Tommy and I sailed eastward from Iverson’s Dock in Bellport, though after a late departure had only reached the very eastern end of the bay…a voyage of less than a mile.
But after that ill-fated start the glorious morning on our second day was more promising. Mouette’s varnished mast and furled white sails and hull stood against a pale blue sky and reflected on the surface of the water like a Winslow Homer watercolor. Even the newly poured cement of the new Smith’s Point Bridge was lit like pale marble in the morning sunlight. Tommy got into the dinghy and rowed to a proper distance, unfolded his camera and made a single exposure of me posing, seemingly confident- part of the boat- a fourteen-year-old in a dirty white shirt and cut-off khaki shorts holding the wire shroud on the port rail. That effort bore a lone black and white snapshot, later to be slipped away in the folds of a wallet and lost forever in a robbery in New Orleans.
In the morning calm we raised the sails. Being the crew, I towed Mouette to the bridge with the dinghy, pulling hard at the oars. Tommy blew the horn for the bridge to open. As he gazed down on us through his little window I turned my neck upward and looked into the bridge tender’s face and saw a look that became fixed in my memory. His expression was one of a longing envy, wishing he too was again young and sailing off in a boat for adventure. He waved us on as we silently ghosted through in the shade of the open spans.
‘Just think…we can be slobs for the next two weeks,’ Tommy said as he lit his morning pipe. Though for an instant, as he smoked his corncob and looked off with an eye open for weather, I thought he looked older than his fifteen years, perhaps too old to be much of a slob. After all it was his boat and he was the captain.
The wind filled from the southwest and gave us easy sailing. A 22-foot wood boat, Mouette was a Shorebird class sloop and by 1963 was beginning to show her age. She leaked and leaked a lot, but I had always forgiven her for that since she sailed with the speed and grace of a seabird. I eyed the large gaff-rigged mainsail. On it was the number 22 and above that the class logo of two outstretched bird’s wings. The sail seemed so large, but we had always managed to handle it well. The old sailors said that the sense of smell becomes stronger as one journeys far from land but we had not sailed very far when, on the wind blowing across the island, I began to smell the misty salt of the Atlantic ocean mixed with beach grasses, scrub pine and beach plums. We heard breaking surf in the distance the whole way as we passed Captain Andy’s, the Moriches and Westhampton Beach and eventually sailed the length of the Quogue Canal.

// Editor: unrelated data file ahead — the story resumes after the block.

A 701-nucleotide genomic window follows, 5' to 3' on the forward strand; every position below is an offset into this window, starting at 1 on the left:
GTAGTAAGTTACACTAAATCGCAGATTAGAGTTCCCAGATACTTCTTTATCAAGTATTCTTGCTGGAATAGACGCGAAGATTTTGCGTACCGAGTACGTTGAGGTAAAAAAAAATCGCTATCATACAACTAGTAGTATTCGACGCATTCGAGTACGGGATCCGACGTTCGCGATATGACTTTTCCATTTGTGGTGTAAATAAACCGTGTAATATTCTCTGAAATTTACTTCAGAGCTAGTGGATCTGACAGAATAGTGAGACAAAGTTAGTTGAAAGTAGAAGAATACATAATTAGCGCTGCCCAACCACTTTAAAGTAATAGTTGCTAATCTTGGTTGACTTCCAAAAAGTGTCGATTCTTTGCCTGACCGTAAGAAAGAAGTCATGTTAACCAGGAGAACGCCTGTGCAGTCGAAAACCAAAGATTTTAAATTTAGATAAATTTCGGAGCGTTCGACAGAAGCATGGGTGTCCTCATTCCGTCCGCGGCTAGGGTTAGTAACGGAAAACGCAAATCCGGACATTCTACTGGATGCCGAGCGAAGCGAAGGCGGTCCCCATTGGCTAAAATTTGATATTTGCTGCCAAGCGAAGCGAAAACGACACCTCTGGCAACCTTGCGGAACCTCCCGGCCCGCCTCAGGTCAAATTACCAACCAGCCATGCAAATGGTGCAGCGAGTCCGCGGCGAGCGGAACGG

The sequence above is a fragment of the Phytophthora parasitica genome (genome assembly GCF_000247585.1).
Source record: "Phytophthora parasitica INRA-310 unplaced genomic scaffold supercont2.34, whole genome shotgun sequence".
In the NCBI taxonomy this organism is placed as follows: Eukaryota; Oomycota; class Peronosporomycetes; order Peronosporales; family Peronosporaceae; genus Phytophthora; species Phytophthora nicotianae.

Late in the afternoon we moored near the Shinnecock Canal just inside Cormorant Point. We could see the old Canoe Place Inn in the distance.
‘Listen Rabbit’, Tommy said in the light from the kerosene lamp hanging from the boom. ‘Tomorrow the tide should be just right. It will flow toward Peconic Bay, so it should sweep us right through, right under the bridge. The first one is South Country Road. It’s the lowest…If we get under that one we’ll be OK. We just have to make extra sure we don’t get the top of the mast stuck in the steel girders under the bridge. If that happens we’ll lose the whole rig for sure… mast, sails, the works… when the tide pulls us through. The other two bridges are higher so we can fit under them. We’ll tie the halyards around our butts, heel her over and drift through. It should be easy.’